Luther warned that “profit and greed increase” through such preaching. (28th) Religious history proves that the clergy neglected Scriptural warnings and became victims of the love of money. (Hebrews 13:5) A Catholic history book admits: “The root cause of decay in the church of that period was the fiscal policy of the Curia, which was thoroughly blemished by simony.”
When Luther raised his voice against “the ‘sanctified’ church tradition” and “bluntly denounced the church’s decline into the realms of money and power,” as one Protestant historian expressed it, he touched the heart of the problem: the general abandonment of early Christian teachings.
How Desertion of True Faith Started
The 11th thesis described one unscriptural doctrine as “a weed that obviously was sown when the bishops were sleeping.” This reminds us of Jesus’ parable of the wheat and the weeds, in which he prophesied the planting of imitation Christians. (Matthew 13:36-43) After the death of the apostles, these false Christians, together with apostate teachers, mixed pure Bible teachings with Greek philosophy and introduced unscriptural doctrines such as immortality of the soul, hellfire, and the Trinity.b—Acts 20:29, 30.
For example, the early Christians had no pictorial art, and the so-called Church Fathers viewed the veneration of an image as an “aberration and offense.” By the end of the fourth century, however, the churches were already full of portrait images of Jesus, Mary, the apostles, angels, and the prophets. According to Epiphanius of Salamis, the ones portrayed received improper veneration when persons curtsied before them. Gradually, the warning “guard yourselves from idols” began to be ignored.—1 John 5:21; compare Acts 10:25, 26.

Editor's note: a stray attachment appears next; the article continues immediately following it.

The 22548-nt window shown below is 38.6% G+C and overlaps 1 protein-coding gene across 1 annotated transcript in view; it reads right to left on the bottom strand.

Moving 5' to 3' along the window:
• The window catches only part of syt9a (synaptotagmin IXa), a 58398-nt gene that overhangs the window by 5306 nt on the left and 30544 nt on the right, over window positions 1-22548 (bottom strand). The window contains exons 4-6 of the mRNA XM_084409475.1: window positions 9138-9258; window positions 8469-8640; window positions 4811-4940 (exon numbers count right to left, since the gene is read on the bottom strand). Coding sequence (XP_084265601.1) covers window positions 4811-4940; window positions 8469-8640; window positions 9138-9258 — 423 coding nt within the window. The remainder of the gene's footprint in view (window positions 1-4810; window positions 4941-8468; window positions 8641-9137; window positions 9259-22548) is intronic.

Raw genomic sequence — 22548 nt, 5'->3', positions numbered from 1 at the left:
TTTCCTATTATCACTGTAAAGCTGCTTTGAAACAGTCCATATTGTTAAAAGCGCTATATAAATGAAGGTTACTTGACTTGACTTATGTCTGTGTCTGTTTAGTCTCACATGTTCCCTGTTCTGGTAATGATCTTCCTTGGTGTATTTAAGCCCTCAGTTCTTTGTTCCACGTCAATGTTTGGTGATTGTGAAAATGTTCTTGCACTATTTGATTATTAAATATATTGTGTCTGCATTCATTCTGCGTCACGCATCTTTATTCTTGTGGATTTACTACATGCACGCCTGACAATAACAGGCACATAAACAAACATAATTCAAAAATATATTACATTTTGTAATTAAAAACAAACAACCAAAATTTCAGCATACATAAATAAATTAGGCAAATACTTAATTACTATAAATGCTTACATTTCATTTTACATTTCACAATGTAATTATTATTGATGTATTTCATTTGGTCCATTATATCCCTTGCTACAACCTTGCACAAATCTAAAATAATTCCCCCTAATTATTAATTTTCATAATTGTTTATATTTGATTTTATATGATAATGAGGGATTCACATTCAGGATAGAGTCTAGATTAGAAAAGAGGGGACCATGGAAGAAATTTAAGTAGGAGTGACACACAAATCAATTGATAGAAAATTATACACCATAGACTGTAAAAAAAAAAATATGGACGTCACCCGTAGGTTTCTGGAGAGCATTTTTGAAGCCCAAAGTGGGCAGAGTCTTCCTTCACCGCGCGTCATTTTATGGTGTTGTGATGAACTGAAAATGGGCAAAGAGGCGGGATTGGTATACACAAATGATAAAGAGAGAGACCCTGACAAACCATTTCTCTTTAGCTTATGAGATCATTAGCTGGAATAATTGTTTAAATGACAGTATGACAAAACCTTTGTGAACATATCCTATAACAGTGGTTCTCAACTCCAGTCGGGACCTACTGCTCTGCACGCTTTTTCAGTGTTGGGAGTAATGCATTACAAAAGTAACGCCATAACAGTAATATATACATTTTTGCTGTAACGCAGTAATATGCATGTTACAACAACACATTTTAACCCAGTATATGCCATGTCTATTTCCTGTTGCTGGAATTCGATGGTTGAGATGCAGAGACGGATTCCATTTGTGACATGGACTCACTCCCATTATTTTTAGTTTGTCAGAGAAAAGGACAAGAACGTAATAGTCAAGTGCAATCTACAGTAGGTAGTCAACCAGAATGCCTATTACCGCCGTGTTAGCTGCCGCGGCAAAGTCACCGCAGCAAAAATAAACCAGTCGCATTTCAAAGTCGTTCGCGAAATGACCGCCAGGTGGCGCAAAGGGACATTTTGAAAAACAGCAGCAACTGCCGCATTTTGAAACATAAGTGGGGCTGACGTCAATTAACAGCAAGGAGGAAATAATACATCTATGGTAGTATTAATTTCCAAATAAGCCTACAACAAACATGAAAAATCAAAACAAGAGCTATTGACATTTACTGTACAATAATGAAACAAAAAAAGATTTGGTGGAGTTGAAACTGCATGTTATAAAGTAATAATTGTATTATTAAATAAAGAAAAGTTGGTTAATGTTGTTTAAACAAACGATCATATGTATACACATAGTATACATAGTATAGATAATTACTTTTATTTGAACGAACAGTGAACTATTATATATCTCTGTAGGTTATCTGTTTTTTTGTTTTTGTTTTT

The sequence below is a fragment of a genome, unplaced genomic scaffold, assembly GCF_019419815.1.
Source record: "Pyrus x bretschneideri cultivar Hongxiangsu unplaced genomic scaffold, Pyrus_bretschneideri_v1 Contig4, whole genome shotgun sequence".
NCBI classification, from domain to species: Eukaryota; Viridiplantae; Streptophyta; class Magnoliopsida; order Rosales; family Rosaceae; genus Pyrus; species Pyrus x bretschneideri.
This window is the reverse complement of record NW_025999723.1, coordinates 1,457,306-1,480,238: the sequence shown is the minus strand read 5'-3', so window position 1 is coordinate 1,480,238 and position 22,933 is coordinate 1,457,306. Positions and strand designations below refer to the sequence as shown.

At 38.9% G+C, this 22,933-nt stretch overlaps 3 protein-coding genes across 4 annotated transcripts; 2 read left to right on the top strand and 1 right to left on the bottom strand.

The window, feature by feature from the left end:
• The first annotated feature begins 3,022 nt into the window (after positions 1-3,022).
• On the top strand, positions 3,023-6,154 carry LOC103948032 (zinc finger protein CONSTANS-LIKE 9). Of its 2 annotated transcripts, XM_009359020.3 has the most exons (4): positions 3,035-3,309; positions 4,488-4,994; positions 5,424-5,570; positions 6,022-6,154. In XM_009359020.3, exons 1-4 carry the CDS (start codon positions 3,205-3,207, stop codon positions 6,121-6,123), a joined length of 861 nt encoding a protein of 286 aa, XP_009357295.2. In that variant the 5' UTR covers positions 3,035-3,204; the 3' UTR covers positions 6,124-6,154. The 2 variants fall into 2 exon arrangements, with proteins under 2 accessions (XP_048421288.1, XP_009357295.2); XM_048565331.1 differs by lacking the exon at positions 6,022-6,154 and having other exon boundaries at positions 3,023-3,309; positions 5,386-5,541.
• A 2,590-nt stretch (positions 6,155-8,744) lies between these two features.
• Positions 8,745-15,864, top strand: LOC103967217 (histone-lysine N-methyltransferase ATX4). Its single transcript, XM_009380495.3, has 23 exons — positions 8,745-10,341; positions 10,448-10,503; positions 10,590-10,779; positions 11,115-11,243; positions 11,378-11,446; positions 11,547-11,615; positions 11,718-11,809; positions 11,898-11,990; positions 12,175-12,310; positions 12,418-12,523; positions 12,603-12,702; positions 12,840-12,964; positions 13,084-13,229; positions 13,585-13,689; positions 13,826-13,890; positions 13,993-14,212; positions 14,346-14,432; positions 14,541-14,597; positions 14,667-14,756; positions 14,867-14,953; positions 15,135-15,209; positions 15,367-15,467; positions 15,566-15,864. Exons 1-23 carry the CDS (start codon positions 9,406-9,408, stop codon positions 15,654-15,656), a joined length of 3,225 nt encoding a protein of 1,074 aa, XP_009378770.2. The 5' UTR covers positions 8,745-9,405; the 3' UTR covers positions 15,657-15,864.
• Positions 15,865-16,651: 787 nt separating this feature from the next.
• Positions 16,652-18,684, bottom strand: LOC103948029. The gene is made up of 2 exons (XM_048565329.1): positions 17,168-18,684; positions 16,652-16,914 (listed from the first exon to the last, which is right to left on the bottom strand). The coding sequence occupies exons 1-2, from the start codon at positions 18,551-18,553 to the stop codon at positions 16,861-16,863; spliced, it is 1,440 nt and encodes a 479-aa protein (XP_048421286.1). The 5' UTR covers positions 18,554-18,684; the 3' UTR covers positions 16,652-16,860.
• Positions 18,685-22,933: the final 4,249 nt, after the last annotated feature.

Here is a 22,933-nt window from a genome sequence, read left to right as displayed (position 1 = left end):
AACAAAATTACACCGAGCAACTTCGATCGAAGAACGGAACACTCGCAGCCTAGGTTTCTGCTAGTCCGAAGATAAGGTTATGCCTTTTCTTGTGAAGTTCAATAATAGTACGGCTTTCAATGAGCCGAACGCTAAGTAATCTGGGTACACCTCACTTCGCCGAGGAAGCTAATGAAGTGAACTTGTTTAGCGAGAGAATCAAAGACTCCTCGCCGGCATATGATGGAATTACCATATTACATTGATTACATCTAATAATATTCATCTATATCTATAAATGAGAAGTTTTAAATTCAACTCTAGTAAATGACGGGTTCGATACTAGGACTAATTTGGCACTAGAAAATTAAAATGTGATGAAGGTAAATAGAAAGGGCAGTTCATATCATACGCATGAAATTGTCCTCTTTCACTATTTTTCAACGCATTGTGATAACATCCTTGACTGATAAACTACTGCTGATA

Professed Christians rejected Jesus’ command when they started to “lord it over” their brothers by organizing a clerical hierarchy. (Matthew 20:25-27; 23:8-11) Later, bishops of Rome claimed preeminence. While the “decay of ecclesiastical life under the reign of the secularized papacy proceeded unchecked,” the church made attempts “to reform itself but was incapable of doing so,” comments historian Oehninger.
The 16th century saw more changes. “The mood of the time was in his [Luther’s] favor,” Oehninger says, adding that “opponents attacked him, threatening him with death as a heretic, but they only drove him to make more and newer investigations on the basis of the Holy Scriptures, until the whole Roman system, as a mere human creation, began to crumble before his eyes.” But were the newborn churches truly free, as they claimed, from “awful abuses and false doctrines”?
The Reformation—No Restoration
The call for reform in the 16th century led to a restoration of neither the “universal” church nor early Christian teachings but caused only a splitting of apostate Christendom into apostate parts that separated again. Today’s bishops, including Luther’s heirs, still seem to be “sleeping,” as the 11th thesis mentioned.
The Protestants rejected the doctrine of indulgences but adopted many other false teachings. “From Greek philosophy, Christian theology also accepted the doctrine of the immortality of the soul,” says Evangelischer Erwachsenenkatechismus (Protestant Catechism for Adults). It was “combined . . . with the biblical witness about the resurrection of the body.”
By using doctrines of men and mixing their ministry with worldly things, including politics, Christendom’s leaders, as in the days of Luther, undermine the Bible’s authority. Therefore, their mere “form of godly devotion” proves to be without power and is unable to reverse shrinking attendance at church services, indifference of church members, the politicizing of church discussions, and the increasing withdrawals of membership.—2 Timothy 3:5.